A Brutalist Brewery: Arup and Carlsberg in Northampton, 1974

The March 1974 edition of the Arup Journal is an amazing artefact, offering a blow-by-blow breakdown of the design and construction of Carlsberg’s state of the art Danish brewery in Northampton.

You can read the full mag­a­zine here in PDF form, and it’s a love­ly thing in its own right – all white space and sans serif, as styl­ish as the build­ings it depicts.

Arup Journal, March 1974, cover.

Arup is an archi­tec­ture firm found­ed in 1946 by Ove Arup, born in New­cas­tle  upon Tyne in the UK to Dan­ish par­ents in 1895, and edu­cat­ed in Den­mark. Though he died in 1988 the com­pa­ny lives on, its name a byword for mod­ernism.

In 1970, Arup was com­mis­sioned by Carls­berg Brew­ery Ltd to design a new plant in Northamp­ton in the Eng­lish Mid­lands, just as the lager boom was begin­ning to bite. The cost of the project was £15 mil­lion; Carls­berg sup­plied the brew­ery equip­ment and defined the neces­si­ties of the space accord­ing to pro­duc­tion need; and Arup com­mis­sioned Dan­ish archi­tect Knud Munk to pro­duce a design that would “express the best in mod­ern Dan­ish archi­tec­ture”.

As well as lots of detail in the text the mag­a­zine also includes process charts…

Process chart of lager brewing at Carlsberg.

…inte­ri­or shots…

A control panel at the brewery.

…and lots of dra­mat­ic black-and-white pho­tog­ra­phy of the brew­ery build­ing at var­i­ous stages of con­struc­tion, set in the flat land­scape against dra­mat­ic skies…

The exterior of the brewery.
CREDIT: Col­in West­wood.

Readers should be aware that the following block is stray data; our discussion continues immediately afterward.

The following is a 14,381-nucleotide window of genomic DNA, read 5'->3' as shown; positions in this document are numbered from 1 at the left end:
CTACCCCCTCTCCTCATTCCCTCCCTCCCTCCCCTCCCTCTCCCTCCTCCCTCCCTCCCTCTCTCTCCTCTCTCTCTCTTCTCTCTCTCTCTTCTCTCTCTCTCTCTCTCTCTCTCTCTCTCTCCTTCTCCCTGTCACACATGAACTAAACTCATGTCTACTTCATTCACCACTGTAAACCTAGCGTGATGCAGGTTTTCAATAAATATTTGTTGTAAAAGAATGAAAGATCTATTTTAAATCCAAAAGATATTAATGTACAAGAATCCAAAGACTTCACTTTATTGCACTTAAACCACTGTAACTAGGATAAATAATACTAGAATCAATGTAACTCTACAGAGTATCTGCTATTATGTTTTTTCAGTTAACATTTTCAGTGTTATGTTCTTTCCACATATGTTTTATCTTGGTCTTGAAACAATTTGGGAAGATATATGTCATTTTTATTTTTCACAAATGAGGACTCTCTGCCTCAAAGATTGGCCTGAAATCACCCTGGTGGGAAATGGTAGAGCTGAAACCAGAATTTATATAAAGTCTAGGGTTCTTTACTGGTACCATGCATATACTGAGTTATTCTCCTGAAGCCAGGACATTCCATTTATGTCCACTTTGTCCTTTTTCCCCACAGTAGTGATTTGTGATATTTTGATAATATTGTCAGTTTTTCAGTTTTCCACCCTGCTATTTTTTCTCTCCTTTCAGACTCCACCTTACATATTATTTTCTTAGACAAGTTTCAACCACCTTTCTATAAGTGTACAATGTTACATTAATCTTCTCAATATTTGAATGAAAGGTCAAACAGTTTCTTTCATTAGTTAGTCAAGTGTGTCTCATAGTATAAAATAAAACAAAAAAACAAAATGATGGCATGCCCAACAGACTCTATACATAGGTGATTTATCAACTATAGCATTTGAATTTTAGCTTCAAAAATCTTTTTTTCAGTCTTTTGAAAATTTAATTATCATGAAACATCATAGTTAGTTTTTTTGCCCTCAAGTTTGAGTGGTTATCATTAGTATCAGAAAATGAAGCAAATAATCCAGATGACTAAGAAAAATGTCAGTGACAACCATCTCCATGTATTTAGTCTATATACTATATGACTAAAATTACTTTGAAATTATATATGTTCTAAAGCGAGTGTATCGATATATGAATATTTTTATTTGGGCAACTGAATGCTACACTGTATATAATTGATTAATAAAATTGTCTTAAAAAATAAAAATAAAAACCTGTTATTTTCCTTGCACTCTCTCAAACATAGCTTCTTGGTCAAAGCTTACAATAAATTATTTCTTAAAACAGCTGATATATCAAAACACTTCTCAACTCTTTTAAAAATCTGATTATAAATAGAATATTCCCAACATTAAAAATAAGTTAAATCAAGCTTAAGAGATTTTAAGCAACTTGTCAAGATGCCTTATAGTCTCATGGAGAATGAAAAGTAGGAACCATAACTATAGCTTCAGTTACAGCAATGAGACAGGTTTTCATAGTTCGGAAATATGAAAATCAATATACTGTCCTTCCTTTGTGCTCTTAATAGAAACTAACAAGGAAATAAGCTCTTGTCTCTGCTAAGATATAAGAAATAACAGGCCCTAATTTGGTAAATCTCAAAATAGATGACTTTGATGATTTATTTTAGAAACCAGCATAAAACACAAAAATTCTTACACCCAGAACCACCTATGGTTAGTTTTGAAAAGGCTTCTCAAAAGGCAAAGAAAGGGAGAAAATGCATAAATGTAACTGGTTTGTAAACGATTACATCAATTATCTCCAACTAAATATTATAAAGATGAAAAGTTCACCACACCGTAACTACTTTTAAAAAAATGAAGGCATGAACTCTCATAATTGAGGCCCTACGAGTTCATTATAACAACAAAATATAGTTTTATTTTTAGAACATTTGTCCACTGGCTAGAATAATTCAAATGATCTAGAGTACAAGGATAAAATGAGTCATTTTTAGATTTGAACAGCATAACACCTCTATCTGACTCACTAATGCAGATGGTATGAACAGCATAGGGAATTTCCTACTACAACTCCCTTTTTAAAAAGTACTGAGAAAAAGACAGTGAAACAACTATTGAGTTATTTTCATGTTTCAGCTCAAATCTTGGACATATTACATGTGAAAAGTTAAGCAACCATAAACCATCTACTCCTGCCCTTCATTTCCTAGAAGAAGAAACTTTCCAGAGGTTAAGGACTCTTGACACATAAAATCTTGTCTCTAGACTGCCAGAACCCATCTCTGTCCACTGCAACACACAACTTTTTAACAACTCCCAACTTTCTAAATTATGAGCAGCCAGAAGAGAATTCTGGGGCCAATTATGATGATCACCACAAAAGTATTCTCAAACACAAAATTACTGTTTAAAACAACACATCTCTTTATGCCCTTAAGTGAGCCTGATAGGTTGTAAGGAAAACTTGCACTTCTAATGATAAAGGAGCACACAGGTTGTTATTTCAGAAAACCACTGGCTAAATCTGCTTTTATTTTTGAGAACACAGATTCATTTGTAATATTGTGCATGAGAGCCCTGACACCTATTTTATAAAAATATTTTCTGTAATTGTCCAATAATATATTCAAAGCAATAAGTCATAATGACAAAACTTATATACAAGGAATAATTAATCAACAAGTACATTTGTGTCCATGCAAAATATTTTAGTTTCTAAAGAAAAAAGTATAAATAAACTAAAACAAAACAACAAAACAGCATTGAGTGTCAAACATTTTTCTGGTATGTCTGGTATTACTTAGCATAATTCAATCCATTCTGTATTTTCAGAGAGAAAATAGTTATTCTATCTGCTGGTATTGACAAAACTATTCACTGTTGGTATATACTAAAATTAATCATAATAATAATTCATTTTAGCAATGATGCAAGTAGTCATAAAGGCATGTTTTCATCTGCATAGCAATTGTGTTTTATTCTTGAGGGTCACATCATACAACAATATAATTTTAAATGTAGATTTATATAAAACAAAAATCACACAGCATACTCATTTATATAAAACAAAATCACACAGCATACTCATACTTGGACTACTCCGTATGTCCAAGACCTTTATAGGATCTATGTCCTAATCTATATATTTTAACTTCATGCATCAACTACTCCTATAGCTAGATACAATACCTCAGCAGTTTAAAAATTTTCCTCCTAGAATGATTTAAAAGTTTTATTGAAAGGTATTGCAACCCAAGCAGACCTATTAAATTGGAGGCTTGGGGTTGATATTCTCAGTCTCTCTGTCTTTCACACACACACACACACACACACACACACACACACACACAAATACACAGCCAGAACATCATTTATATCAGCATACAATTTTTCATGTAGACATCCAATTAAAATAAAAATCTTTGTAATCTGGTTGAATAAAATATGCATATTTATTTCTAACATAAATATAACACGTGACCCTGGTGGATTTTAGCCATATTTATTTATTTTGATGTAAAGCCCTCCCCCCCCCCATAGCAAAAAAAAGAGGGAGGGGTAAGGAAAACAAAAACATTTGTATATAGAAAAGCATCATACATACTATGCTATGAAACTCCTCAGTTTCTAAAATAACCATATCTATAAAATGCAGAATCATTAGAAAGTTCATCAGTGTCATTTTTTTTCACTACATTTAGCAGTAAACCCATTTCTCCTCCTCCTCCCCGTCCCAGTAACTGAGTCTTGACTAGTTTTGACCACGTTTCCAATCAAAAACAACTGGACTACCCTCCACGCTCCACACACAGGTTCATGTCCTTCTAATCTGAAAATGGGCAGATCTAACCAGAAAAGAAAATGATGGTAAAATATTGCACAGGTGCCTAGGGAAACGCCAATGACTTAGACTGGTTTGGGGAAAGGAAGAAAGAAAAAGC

…which are either awe-inspir­ing or grim depend­ing on your point of view.

It’s fas­ci­nat­ing to think of this hulk appear­ing, with atten­dant talk of effi­cien­cy and automa­tion, at just the exact moment the Cam­paign for Real Ale was tak­ing off. This is about as far from all that imagery of wood­en casks, old inns and pewter tankards as you can get.

And the empha­sis through­out on the Dan­ish­ness of the project – Dan­ish brew­ers, Dan­ish archi­tect, offi­cial­ly opened by the Queen of Den­mark – while can­ny in terms of under­lin­ing the authen­tic­i­ty of the prod­uct was also at odds with the grow­ing sense that Local was some­how a sacred virtue.

We’ve been research­ing this build­ing and Carlsberg’s arrival in the UK on and off for years and this showed up in one of our peri­od­ic check-ins. There are times we wor­ry about the state of cor­po­rate archives and oth­ers when we feel like we’re liv­ing in the best pos­si­ble age, with digi­tis­ing get­ting cheap­er and com­pa­nies real­is­ing the val­ue of their own his­to­ry.